2) You make a valid point about the ease of obtaining fleck parts and that may have change my mind. I do everything I can do before calling a repairman of any kind so fleck may be my friend there. I wish they had an app for my water softener, I love gadgetry! I do have low flow shower heads on our showers and all our water using appliances are tier 3 energy star. None of the folks on my street have any sulfur smell but we do have a smell of mildew periodically. I thought it was just our washing machine but it was still present when we changed washers. The water itself doesn't smell and tastes like really good well water, just leaves a smell if it sits sometimes. We have our water tested annually for the HOA and it always comes back fine. I did a test strip awhile back and need to locate that so I can relay the hardness number. I'm in the Ozarks and have been told our water here is absurdly hard.

    3) I went up to look at our streets well pump house. The tank showed a pressure of 48 PSI. Next to it was the pump parameters was on at 30 and off at 50. We are slightly downhill from this well house and across the street so I would guess a 15 - 20 foot drop by the time the water enters our basement water heater.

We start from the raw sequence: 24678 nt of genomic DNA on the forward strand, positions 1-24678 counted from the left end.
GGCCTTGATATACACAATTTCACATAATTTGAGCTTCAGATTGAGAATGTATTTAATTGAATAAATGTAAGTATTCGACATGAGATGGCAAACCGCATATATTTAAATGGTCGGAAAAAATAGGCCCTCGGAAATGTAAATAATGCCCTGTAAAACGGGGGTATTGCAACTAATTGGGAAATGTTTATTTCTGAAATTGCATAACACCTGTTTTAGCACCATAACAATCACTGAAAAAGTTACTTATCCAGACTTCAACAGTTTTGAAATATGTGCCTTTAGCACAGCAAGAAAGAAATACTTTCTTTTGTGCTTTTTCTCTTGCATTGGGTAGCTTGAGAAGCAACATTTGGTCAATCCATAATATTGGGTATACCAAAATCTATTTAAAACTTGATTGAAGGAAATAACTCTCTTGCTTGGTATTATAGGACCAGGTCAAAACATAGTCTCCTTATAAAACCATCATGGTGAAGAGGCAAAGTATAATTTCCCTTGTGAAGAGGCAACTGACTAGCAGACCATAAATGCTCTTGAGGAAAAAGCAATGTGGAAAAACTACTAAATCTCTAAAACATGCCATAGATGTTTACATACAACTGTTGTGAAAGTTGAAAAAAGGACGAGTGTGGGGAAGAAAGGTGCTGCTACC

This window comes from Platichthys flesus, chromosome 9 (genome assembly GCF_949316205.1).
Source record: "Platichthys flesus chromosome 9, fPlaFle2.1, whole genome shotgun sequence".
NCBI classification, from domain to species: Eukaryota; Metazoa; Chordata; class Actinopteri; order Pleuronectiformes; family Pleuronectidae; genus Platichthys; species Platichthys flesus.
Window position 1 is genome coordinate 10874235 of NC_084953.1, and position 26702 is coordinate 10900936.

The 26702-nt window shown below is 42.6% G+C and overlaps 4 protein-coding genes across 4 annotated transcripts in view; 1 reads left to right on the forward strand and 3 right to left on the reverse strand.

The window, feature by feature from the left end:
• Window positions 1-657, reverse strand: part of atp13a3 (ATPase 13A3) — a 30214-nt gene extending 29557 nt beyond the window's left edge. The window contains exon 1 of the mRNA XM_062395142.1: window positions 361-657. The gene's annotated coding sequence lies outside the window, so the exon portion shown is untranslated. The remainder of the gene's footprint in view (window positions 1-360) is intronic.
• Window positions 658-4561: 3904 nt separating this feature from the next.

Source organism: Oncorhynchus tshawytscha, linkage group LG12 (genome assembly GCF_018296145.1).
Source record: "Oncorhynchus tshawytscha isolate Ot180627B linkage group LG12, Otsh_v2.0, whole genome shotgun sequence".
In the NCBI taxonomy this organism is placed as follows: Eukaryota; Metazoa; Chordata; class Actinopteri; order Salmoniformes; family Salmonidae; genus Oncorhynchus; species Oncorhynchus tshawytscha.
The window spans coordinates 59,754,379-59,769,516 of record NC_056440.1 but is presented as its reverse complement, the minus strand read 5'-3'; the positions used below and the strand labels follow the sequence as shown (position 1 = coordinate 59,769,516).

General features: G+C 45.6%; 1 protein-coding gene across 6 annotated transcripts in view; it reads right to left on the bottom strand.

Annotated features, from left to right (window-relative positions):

4) Good to know.

    thank you again!
  4. Tlhfirelion

    Tlhfirelion New Member

    Messages:
    17
    Location:
    Missouri
    Update. I found the water test strips I saved. I circled the results and it showed the following.

    1) Total Hardness - PPM - The color chart landed between 250 and 425. .

    2) The GPG showed 20

    3) PH - 8.5-9
  5. Tlhfirelion

    Tlhfirelion New Member

    Messages:
    17
    Location:
    Missouri
    Another question. I had planned to just soften the hot/warm water as it seemed like the simple way to go about it. I was chatting with my wife and she asked if softening the cold water would help with the stains in the toilet. It then dawned on me that we wash most of our clothes in cold water so now, I'd like to soften the whole house. My concern there is the line that goes to the spout outside. I obviously do not want to soften the garden hose water to wash my truck and water the trees. Did this change significantly complicate things? I can sweat pipe, it ain't pretty at all but mine have never leaked...all 4 of them. lol
  6. Reach4

    Reach4 Well-Known Member

    Messages:
    2,415
    Location:
    IL
    On the math, do the SFR first. That will determine a size probably. What do you get from just that part?

    Figure 17.1 or 17.2 ppm per grain/gal. 14.6 to 24.8 grains. Pretty wide range, with 20 almost right in the middle. You might look into getting a Hach 5-B test kit. Use it for your calculations now, and use it to test your softened water later.

    Do you have much iron in the water? That would be indicated by colors in the toilet tanks.

    0.43 PSI per foot of drop, so maybe adding 7 PSI or so.

    Do they do any chlorinating or other disinfection at the well house? Is the mildew smell... on hot, cold water, or both? Or is it just in the vicinity of the washing machine? If you have a basement, maybe your dehumidifier is not doing the job. Try measuring its output to see if it has degraded. It happens.